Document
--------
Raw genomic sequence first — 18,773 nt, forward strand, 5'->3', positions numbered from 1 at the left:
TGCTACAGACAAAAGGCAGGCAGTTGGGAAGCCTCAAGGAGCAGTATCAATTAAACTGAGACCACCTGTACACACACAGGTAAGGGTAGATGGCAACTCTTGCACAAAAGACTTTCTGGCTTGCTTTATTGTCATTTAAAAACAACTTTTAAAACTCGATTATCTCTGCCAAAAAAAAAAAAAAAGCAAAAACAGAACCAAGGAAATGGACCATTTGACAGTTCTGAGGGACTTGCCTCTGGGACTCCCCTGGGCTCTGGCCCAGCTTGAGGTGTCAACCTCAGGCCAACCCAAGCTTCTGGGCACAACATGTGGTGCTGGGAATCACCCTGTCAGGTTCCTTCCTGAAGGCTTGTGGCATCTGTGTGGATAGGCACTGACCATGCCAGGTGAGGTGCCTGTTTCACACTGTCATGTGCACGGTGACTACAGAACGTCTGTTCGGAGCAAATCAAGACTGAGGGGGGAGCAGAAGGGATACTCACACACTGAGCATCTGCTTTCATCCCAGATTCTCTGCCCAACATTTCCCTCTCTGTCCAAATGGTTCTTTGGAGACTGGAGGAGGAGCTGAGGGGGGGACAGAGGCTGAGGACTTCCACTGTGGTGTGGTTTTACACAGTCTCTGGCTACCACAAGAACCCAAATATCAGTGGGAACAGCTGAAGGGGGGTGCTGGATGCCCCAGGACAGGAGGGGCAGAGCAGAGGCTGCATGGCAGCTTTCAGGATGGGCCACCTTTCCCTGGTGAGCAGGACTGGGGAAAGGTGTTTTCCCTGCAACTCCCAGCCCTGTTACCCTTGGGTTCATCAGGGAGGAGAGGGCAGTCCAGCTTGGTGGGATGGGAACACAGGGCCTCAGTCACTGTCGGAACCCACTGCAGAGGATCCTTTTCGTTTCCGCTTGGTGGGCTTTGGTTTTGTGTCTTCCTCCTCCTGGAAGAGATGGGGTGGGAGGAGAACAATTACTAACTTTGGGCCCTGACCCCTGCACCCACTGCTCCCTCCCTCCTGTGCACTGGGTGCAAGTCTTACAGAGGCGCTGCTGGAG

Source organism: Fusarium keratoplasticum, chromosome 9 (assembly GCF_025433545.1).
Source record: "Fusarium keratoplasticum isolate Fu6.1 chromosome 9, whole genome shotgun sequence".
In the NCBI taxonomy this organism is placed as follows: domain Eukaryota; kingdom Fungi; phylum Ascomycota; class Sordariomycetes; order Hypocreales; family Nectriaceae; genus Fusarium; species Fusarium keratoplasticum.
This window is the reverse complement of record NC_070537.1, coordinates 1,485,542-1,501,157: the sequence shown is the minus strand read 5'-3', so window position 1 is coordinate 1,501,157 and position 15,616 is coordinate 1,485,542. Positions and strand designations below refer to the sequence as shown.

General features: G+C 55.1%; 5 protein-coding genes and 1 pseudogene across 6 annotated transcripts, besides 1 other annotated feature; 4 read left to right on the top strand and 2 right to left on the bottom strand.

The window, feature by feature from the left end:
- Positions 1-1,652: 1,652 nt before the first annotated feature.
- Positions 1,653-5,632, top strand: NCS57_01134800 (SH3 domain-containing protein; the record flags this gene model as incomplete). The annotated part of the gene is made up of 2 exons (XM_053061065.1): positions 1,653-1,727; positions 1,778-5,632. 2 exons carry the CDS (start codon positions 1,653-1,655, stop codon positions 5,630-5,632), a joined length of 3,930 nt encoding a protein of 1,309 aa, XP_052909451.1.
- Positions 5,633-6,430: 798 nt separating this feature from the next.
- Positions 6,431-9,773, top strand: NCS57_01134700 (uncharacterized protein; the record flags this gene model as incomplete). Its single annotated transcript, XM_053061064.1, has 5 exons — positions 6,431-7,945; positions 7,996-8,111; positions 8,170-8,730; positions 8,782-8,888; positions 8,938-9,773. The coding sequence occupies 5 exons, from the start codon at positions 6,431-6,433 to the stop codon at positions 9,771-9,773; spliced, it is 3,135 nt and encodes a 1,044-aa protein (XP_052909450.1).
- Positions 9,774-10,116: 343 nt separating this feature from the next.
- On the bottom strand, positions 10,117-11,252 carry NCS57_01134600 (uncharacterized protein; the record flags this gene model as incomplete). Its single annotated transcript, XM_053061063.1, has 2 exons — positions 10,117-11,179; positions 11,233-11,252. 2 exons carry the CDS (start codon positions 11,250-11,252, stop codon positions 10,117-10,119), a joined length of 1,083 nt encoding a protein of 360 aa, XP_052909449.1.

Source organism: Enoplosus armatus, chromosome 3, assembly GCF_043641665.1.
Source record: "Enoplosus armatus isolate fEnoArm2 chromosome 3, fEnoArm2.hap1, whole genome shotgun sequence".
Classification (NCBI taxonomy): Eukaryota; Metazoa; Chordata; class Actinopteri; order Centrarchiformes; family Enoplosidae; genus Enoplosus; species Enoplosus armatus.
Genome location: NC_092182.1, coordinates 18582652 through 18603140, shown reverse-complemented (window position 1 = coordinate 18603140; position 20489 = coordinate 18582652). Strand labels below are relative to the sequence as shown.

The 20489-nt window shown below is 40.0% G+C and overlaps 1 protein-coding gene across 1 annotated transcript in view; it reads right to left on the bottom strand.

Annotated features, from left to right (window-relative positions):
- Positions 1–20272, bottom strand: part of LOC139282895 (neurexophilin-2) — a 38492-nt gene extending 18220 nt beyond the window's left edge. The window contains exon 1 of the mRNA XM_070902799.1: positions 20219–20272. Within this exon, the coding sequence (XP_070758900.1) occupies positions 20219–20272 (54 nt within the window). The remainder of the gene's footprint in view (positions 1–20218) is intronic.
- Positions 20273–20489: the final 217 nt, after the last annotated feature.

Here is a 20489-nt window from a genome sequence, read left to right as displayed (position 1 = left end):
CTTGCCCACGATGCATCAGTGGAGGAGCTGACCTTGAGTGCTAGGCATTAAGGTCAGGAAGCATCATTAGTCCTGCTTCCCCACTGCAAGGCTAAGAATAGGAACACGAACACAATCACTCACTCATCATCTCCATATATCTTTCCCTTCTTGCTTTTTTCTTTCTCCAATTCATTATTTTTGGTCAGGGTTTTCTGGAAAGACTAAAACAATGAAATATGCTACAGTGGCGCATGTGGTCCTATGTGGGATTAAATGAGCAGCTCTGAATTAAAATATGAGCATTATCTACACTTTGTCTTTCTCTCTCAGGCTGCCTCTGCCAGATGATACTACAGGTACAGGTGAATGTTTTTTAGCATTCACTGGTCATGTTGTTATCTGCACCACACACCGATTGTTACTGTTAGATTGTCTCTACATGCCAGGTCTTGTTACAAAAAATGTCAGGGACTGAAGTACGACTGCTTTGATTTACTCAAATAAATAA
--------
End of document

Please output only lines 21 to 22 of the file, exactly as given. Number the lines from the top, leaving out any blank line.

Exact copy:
- Positions 1–20272, bottom strand: part of LOC139282895 (neurexophilin-2) — a 38492-nt gene extending 18220 nt beyond the window's left edge. The window contains exon 1 of the mRNA XM_070902799.1: positions 20219–20272. Within this exon, the coding sequence (XP_070758900.1) occupies positions 20219–20272 (54 nt within the window). The remainder of the gene's footprint in view (positions 1–20218) is intronic.
- Positions 20273–20489: the final 217 nt, after the last annotated feature.